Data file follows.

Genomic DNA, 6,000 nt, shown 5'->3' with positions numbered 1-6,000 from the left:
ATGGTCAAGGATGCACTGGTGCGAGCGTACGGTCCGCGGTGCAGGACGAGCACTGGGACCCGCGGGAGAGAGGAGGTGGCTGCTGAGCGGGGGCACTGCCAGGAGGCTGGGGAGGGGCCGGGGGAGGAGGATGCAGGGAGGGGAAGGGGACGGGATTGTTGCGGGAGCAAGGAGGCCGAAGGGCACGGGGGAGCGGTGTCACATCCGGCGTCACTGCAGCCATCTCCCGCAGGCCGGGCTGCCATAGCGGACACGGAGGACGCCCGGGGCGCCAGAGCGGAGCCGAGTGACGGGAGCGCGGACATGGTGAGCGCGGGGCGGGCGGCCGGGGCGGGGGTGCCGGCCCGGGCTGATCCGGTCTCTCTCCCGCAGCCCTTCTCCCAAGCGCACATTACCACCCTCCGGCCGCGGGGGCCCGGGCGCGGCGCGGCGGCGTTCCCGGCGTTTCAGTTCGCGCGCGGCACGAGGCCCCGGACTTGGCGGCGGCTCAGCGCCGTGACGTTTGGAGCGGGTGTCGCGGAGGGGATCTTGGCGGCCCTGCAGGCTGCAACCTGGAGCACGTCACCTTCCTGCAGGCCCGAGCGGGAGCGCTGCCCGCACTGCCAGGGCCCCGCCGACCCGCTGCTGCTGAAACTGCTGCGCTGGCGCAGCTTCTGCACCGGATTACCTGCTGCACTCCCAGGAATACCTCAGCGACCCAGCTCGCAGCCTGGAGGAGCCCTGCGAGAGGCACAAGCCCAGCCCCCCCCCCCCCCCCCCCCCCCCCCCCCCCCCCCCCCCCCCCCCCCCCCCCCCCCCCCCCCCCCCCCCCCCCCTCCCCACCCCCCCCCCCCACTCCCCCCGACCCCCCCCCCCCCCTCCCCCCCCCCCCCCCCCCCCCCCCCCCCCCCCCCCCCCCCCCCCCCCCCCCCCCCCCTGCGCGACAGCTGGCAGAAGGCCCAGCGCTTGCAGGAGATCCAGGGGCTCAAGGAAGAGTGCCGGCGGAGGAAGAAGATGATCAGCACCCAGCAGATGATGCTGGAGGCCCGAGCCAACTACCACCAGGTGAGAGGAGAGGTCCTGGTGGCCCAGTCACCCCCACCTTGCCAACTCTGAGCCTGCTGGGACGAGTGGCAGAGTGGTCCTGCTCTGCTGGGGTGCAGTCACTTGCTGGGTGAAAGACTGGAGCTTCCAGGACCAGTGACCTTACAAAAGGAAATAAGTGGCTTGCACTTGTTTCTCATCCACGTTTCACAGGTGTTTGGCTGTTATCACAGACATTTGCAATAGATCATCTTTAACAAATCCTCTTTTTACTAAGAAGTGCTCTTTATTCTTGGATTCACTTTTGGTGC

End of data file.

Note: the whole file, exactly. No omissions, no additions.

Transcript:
Genomic DNA, 6,000 nt, shown 5'->3' with positions numbered 1-6,000 from the left:
ATGGTCAAGGATGCACTGGTGCGAGCGTACGGTCCGCGGTGCAGGACGAGCACTGGGACCCGCGGGAGAGAGGAGGTGGCTGCTGAGCGGGGGCACTGCCAGGAGGCTGGGGAGGGGCCGGGGGAGGAGGATGCAGGGAGGGGAAGGGGACGGGATTGTTGCGGGAGCAAGGAGGCCGAAGGGCACGGGGGAGCGGTGTCACATCCGGCGTCACTGCAGCCATCTCCCGCAGGCCGGGCTGCCATAGCGGACACGGAGGACGCCCGGGGCGCCAGAGCGGAGCCGAGTGACGGGAGCGCGGACATGGTGAGCGCGGGGCGGGCGGCCGGGGCGGGGGTGCCGGCCCGGGCTGATCCGGTCTCTCTCCCGCAGCCCTTCTCCCAAGCGCACATTACCACCCTCCGGCCGCGGGGGCCCGGGCGCGGCGCGGCGGCGTTCCCGGCGTTTCAGTTCGCGCGCGGCACGAGGCCCCGGACTTGGCGGCGGCTCAGCGCCGTGACGTTTGGAGCGGGTGTCGCGGAGGGGATCTTGGCGGCCCTGCAGGCTGCAACCTGGAGCACGTCACCTTCCTGCAGGCCCGAGCGGGAGCGCTGCCCGCACTGCCAGGGCCCCGCCGACCCGCTGCTGCTGAAACTGCTGCGCTGGCGCAGCTTCTGCACCGGATTACCTGCTGCACTCCCAGGAATACCTCAGCGACCCAGCTCGCAGCCTGGAGGAGCCCTGCGAGAGGCACAAGCCCAGCCCCCCCCCCCCCCCCCCCCCCCCCCCCCCCCCCCCCCCCCCCCCCCCCCCCCCCCCCCCCCCCCCCCCCCCCCTCCCCACCCCCCCCCCCCACTCCCCCCGACCCCCCCCCCCCCCTCCCCCCCCCCCCCCCCCCCCCCCCCCCCCCCCCCCCCCCCCCCCCCCCCCCCCCCCCTGCGCGACAGCTGGCAGAAGGCCCAGCGCTTGCAGGAGATCCAGGGGCTCAAGGAAGAGTGCCGGCGGAGGAAGAAGATGATCAGCACCCAGCAGATGATGCTGGAGGCCCGAGCCAACTACCACCAGGTGAGAGGAGAGGTCCTGGTGGCCCAGTCACCCCCACCTTGCCAACTCTGAGCCTGCTGGGACGAGTGGCAGAGTGGTCCTGCTCTGCTGGGGTGCAGTCACTTGCTGGGTGAAAGACTGGAGCTTCCAGGACCAGTGACCTTACAAAAGGAAATAAGTGGCTTGCACTTGTTTCTCATCCACGTTTCACAGGTGTTTGGCTGTTATCACAGACATTTGCAATAGATCATCTTTAACAAATCCTCTTTTTACTAAGAAGTGCTCTTTATTCTTGGATTCACTTTTGGTGC